Transparency and adaptation / by Anna Rae

It's common knowledge that running any small business is hard.  Selling your craft and art is hard.  Put the two together and you've got your creative life process out there on a commercial market up for sale and ultimately up for judgement.  Your self worth and financial stability is entirely dependent on how much you, the customer, is willing to pay (if at all) for your often very personal creative endeavors.  Those who have chosen to take this path (raise your hand high!) are well aware that capitalism and art are hard to merge.  The great artists before us worked so hard to remove the institution of art from the market and here a lot of us are compromising our original goals to succumb to what people want to wear or more pleasant subject content for their homes.  Don't get me wrong, I love wearing the Catshirt.  It isn't that much of a compromise to me but I also don't want Joel Peter Witkin corpse photos in my kitchen.  Actually, I am definitely the kind of person who could support that bold interior decorating move.  Regardless, I still do find his and other art that could be deemed "ugly" or pushing visual boundaries of comfort worthy of support if only for the conversation that it will inevitably provide... positive, negative or indifferent.  In this endeavor, where I am putting all of these variables in play, it's a real vulnerability and a risk to ego and financial stability.  There is also a very sincere realization that there are these risks and mysteries that will probably go unresolved.  For example, and this is just me being entirely transparent,  I will never know if cats as a graphic will peak and decline... common sense and observation says that they will, but they have stayed so strong for so long (viva la catz!).   I will never know ahead of time how the balance of life and art making will pan out.  What if I can't self edit the boundary pushing in my marketable material?  I was thinking about this whole unknown risk last night and I am such a nerd (as if my cat example wasn't proof enough) that it reminded me of the unresolved subjects in the television show LOST.  There were many!  I know!  But it actually aligned with a time in my life where  I began to  adapt and  hesitate lingering on unresolved issues, conflicts, unknowns, etc.  Risk is thrilling, it really is, and there are bound to be a lot of failures with unresolved mysteries, inevitably. And with that, I leave you with a drawing of the most frustrating one of all from LOST.  The smoke monster.  (And if any of the writers from the show happen to stumble upon this blog, I want you to know that I will still take any plausible resolution to the Smoke Monster. You guys left us like children in a kitchen who watched bakers for hundreds of hours and then locked us out of the kitchen when you may or may not have taken the cake out of the oven.)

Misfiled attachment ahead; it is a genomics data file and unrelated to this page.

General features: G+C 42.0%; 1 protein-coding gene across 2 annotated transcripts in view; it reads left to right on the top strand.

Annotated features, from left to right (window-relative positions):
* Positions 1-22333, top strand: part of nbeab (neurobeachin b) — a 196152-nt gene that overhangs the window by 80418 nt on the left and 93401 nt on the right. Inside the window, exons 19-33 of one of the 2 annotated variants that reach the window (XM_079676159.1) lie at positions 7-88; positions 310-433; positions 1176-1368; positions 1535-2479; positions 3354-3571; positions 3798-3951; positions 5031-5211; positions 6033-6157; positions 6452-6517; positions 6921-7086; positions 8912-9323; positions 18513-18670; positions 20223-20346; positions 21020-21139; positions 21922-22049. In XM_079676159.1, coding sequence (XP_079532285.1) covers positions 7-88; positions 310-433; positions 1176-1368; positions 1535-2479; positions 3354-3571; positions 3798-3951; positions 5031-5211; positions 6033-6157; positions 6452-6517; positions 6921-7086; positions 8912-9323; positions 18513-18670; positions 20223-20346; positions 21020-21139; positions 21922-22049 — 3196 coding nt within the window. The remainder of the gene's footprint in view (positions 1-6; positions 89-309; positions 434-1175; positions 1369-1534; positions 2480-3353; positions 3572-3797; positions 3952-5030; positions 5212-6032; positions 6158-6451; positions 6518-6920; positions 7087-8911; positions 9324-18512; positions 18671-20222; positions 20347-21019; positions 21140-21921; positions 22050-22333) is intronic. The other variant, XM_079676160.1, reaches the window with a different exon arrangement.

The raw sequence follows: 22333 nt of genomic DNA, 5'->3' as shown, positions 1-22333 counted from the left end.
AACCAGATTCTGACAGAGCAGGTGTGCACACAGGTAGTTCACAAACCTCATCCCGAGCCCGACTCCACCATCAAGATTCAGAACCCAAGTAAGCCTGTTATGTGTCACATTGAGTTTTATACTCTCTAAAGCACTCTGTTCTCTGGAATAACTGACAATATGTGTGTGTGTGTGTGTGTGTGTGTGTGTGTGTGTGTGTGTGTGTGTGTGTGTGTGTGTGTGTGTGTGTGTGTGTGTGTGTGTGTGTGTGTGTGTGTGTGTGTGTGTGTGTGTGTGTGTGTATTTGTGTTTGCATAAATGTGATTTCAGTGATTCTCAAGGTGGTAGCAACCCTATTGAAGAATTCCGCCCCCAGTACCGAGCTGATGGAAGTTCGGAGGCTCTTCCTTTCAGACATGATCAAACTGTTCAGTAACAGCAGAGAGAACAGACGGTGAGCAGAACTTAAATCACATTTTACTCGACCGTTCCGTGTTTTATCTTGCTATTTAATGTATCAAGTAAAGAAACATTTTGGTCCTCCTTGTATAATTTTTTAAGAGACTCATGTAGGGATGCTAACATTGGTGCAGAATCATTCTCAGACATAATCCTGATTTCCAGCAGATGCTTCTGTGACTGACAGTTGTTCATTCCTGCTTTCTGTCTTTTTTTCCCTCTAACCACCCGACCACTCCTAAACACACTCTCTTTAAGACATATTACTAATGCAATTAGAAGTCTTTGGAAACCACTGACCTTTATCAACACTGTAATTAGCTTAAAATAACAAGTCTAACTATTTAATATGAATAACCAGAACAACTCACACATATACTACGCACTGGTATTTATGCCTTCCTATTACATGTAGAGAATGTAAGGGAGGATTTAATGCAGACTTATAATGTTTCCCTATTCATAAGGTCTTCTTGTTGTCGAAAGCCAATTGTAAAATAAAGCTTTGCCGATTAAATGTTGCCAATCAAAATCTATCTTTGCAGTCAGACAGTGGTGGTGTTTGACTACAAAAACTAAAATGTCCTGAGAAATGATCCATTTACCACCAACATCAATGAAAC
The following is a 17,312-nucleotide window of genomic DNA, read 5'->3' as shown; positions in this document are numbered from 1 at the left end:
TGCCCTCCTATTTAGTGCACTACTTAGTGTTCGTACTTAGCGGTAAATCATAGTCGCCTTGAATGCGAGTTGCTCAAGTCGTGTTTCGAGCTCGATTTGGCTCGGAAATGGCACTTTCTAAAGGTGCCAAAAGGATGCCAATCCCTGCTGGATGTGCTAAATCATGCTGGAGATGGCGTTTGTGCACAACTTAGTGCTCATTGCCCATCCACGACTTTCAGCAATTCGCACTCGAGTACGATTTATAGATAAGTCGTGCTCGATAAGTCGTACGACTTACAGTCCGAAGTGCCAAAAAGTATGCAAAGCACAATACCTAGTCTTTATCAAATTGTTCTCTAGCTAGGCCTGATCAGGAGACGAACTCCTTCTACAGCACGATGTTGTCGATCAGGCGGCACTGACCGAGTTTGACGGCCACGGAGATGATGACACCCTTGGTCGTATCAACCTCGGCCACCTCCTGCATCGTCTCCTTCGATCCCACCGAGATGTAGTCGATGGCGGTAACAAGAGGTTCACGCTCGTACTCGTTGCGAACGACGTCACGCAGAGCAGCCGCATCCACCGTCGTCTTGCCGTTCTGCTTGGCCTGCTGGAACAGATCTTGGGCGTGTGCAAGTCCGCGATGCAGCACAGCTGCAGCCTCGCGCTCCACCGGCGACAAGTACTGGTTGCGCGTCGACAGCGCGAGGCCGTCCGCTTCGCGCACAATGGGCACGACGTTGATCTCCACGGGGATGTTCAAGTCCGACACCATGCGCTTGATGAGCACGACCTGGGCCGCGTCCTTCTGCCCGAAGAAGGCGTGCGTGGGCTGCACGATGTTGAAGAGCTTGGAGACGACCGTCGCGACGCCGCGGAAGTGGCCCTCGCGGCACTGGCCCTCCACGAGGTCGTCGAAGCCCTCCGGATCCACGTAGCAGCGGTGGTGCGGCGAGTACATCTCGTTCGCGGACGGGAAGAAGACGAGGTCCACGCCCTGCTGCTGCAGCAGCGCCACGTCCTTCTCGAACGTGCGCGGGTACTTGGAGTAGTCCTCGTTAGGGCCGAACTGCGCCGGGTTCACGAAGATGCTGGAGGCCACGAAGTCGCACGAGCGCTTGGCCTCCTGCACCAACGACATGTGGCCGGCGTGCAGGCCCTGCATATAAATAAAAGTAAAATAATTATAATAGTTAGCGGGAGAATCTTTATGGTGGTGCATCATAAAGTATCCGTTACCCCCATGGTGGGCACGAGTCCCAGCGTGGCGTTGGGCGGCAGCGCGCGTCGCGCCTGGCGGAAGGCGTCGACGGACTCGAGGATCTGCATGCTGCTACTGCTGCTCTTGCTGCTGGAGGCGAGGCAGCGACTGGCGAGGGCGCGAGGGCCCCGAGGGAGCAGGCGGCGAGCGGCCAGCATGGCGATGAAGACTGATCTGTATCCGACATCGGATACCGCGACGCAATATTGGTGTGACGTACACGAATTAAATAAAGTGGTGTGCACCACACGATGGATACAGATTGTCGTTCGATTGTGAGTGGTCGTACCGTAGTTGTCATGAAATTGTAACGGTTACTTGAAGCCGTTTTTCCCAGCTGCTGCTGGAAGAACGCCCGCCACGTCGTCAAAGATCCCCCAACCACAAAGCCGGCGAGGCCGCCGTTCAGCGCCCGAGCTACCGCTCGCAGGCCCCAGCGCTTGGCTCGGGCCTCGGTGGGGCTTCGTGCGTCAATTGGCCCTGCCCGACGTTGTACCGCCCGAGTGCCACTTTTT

smokemonster copy.jpg